Since charter school franchises were established, there has been cherry picking of students and the pushing out of students who cannot perform on standardized tests, whether there are behavioral problems or the student requires more resources than the charter school cares to provide.
See the Southern Poverty Law Center’s paper titled Access Denied: New Orleans Students and Parents Identify Barriers to Public Education which describes in detail “the barriers to public education for students with disabilities”.
The most recent publicized example is in New York City where Eva Moskowitz, the regional queen of charter schools, is embroiled in allegations of pushing out special needs students in her Success Academy charter chain.
To follow is a report by Juan Gonzalez of the Daily News:
The city’s largest charter school chain has been violating the civil rights of students with disabilities for years, a group of parents say in a formal complaint lodged Wednesday with the U.S. Department of Education.
The parents of 13 special needs students claim the Success Charter Network, which is run by former City Councilwoman Eva Moskowitz, “has engaged in ongoing systemic policies that violate” federal laws protecting the disabled. It cites eight Success schools in Manhattan, Brooklyn and the Bronx where the parents’ children were enrolled.
The allegations include:
- refusing to provide special education pupils appropriate services required by law, while often retaining the students to repeat a grade;
- multiple suspensions of students without keeping formal records of all those actions, without the due process required by federal law, and without providing alternative instruction;
- harassing parents to transfer their children back into regular public schools; and even calling 911 to have children as young as 5 transported to emergency rooms when parents don’t pick them up immediately as requested.
“Charter schools like Success Academy should follow the same rules as traditional public schools and protect — not punish — children with disabilities,” Public Advocate Letitia James said.
James joined the complaint, as did City Councilman Daniel Dromm, chair of the council’s Education Committee, and five private non-profit legal advocacy groups. All are calling for federal action.
The charter network did not immediately address the specific allegations.
“We are not in a position to comment on a complaint that we have not seen,” Ann Powell, a spokeswoman for Success Charter Network, said. “We are proud to serve 1,400 students who have special needs.”
Education activists have raised a variety of concerns about the practices at Success Charter Network’s schools.
The complainants are identified only by letters of the alphabet.
One parent who agreed to be interviewed, Katie Jackson, has a 9-year-old son who began attending kindergarten at Harlem Success 2 in August 2011 and is still enrolled there.
According to the complaint, Jackson’s son, Josiah Dent-Beckett, was diagnosed with several learning disabilities while in first grade and was placed in a general education class that also had a second special ed co-teacher. At the end of that year, the school required him to repeat the first grade.
“He was in a class with 32 students and it was too much for him,” Jackson said. She asked for a smaller class but was told her son had to go on a waiting list.
“It’s now two, going on three years and he’s still on the waiting list,” Jackson said. “Meanwhile, he’s fallen more behind in school.”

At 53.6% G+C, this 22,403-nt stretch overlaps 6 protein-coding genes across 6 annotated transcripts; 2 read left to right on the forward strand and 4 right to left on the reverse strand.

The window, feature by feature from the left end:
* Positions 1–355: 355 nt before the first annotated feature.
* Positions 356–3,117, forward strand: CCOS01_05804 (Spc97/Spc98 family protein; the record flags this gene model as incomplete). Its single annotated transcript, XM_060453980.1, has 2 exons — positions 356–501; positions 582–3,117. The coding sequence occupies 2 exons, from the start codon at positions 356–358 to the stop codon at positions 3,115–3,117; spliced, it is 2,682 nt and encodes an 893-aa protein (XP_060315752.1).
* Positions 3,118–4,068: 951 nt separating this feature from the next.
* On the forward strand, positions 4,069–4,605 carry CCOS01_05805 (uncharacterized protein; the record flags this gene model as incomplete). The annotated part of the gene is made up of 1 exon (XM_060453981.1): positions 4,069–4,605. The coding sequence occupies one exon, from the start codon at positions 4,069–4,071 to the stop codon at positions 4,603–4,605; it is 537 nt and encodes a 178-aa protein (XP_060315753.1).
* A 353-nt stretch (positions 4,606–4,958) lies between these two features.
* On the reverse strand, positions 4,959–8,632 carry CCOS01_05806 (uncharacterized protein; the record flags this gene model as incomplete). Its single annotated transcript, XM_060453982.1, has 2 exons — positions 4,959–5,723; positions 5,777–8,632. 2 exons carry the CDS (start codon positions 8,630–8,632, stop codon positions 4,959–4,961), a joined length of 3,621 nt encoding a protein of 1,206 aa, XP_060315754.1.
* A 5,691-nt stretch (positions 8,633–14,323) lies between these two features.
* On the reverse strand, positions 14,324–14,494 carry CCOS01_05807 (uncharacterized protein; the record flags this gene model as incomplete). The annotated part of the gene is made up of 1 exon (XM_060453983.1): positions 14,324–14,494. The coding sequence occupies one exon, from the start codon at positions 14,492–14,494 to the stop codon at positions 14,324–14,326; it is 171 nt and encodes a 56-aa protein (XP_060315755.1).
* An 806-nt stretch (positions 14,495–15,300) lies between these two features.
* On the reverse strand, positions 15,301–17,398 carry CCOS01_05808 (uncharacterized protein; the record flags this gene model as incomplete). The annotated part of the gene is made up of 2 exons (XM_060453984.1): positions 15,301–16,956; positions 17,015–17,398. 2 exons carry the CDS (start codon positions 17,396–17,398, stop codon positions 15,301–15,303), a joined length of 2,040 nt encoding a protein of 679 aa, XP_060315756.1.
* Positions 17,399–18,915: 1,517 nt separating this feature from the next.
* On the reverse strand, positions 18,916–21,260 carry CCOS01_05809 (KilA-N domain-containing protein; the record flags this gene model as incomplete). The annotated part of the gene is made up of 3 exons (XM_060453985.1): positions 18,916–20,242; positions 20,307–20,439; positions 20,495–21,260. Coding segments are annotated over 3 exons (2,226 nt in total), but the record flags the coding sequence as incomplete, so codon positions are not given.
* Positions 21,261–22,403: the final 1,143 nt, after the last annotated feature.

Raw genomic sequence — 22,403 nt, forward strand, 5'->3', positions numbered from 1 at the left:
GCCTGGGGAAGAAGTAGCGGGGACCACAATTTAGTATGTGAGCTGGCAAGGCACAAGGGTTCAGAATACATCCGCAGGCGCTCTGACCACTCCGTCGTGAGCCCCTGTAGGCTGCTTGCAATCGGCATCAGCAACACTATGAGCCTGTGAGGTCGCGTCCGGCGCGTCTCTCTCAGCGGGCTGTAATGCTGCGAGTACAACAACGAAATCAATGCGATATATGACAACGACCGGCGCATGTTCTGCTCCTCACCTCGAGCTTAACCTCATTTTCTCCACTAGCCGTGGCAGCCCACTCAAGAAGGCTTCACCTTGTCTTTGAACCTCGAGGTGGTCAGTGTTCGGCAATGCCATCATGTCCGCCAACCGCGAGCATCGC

In November, a new evaluation of the boy recommended a smaller class of only 12 students. But according to the complaint, Success administrators told Jackson they had no such class available, and instead were arranging for him to be transferred to a public school.
“The principal told me right to my face, ‘If he comes back next year he will be left back again,’” Jackson said.
Another case describes a girl, identified only as “Student N,” who enrolled in kindergarten at Harlem Success 1 in August 2010. She was already receiving speech and physical therapy in preschool and those services continued at Success, according to the complaint. The school held her back in kindergarten for a second year, then kept her in first grade for two years, but it “never referred N for additional evaluations to further assess her learning difficulties,” the complaint said.
In April 2014, the parent obtained an independent evaluation. It found her daughter had several more disabilities and recommended she be placed in a special ed class of only 12 students, one teacher and one aide. Harlem 1 told the parent it could not provide that setting, according to the complaint, and “threatened to hold N over yet again in first grade if she did not leave school.” The girl now attends a specialized non-public school paid for by the city’s Department of Education.
In response to growing cries nationwide that charter school operators are pushing out special needs pupils, the U.S. Department of Education reminded school systems in March 2014 that federal law requires “all students with disabilities in a public school, including a public charter school, be provided appropriate regular or special education and related aids and services …to meet his or her individual educational needs.”
Critics of Success Network have long suspected its astounding test scores — among the highest in the state — are made possible by its shedding of children with disabilities.
Those scores have greased the network’s rapid growth to 36 schools, garnered it tens of millions of dollars in private donations, and won effusive support from politicians in Albany.
But when your charter network gets to be as big and wealthy as many suburban school districts, what’s the excuse for not appropriately servicing your special needs students? Maybe a federal probe will find out.